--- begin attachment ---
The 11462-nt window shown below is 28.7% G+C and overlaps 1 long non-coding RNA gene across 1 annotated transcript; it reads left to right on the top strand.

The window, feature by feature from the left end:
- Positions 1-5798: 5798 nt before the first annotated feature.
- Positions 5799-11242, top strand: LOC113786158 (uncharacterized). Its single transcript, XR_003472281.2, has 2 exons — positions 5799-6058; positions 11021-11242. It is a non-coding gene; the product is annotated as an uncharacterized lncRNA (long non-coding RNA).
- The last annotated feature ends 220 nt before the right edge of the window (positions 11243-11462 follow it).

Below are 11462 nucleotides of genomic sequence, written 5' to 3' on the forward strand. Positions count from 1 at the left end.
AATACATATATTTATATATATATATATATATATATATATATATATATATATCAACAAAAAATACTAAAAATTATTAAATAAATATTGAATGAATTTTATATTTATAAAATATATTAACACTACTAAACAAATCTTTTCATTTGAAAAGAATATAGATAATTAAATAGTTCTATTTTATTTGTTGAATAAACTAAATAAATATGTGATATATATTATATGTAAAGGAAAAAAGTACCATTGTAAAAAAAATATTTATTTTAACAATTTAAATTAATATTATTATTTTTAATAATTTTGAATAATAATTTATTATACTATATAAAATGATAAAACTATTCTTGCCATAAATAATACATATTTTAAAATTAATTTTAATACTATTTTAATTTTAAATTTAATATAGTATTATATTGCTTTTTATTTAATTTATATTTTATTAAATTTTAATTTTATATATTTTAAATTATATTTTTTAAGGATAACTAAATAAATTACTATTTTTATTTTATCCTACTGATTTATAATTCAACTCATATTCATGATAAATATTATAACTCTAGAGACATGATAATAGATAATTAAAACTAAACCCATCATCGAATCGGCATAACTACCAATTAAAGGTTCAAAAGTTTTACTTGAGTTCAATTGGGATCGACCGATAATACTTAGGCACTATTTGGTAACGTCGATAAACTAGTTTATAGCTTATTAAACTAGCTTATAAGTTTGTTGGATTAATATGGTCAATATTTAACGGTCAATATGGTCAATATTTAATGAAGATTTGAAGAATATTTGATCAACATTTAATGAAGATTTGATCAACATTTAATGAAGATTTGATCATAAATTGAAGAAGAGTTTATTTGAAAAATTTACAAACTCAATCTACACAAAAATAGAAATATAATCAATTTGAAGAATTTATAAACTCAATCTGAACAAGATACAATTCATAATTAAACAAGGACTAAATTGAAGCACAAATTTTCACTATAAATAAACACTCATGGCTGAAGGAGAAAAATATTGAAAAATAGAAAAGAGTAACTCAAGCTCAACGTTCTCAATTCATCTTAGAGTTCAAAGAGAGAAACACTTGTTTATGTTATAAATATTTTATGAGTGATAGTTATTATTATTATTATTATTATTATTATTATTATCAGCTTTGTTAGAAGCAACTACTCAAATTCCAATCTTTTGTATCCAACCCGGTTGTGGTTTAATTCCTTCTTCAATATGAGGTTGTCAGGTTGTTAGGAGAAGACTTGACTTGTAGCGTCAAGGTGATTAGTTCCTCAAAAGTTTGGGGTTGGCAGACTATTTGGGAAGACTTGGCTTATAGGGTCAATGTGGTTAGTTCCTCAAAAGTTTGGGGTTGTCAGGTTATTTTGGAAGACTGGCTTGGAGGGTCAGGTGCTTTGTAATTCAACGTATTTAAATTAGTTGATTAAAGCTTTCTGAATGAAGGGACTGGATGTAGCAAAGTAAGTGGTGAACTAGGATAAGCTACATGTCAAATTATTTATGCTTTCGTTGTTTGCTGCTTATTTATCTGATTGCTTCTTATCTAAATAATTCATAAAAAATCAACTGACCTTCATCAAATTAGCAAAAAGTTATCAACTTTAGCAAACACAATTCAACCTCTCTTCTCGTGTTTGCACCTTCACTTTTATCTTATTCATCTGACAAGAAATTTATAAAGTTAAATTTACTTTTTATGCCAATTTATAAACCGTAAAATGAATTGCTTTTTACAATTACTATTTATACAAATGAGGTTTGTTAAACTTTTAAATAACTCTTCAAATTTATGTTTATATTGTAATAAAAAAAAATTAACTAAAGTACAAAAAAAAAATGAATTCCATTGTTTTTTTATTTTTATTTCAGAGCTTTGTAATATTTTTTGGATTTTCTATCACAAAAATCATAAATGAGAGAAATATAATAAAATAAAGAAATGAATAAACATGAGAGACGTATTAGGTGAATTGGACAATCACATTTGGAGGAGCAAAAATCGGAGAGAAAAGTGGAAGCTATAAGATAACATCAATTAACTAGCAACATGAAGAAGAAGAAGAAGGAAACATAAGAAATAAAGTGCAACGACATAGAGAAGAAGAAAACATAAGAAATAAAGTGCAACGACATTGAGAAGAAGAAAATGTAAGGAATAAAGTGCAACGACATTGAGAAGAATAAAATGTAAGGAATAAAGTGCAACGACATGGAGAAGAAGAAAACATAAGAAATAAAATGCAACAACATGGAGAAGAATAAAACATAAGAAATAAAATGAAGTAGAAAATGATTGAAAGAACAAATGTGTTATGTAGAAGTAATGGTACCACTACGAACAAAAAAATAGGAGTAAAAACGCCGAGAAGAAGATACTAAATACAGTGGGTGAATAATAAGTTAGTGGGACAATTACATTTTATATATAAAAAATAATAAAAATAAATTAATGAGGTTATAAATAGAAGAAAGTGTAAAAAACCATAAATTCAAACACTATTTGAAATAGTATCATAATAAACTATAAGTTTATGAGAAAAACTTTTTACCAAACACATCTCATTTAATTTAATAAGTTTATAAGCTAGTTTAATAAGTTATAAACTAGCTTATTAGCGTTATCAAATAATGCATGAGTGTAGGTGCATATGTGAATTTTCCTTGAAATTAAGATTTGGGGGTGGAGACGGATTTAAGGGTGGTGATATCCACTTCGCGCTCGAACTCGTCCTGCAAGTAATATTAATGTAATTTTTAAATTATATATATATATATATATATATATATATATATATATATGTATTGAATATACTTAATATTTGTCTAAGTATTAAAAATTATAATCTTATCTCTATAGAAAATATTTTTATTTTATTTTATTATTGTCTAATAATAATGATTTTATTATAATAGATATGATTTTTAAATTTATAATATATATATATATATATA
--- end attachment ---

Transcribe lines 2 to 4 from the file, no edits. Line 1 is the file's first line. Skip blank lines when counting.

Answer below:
The window, feature by feature from the left end:
- Positions 1-5798: 5798 nt before the first annotated feature.
- Positions 5799-11242, top strand: LOC113786158 (uncharacterized). Its single transcript, XR_003472281.2, has 2 exons — positions 5799-6058; positions 11021-11242. It is a non-coding gene; the product is annotated as an uncharacterized lncRNA (long non-coding RNA).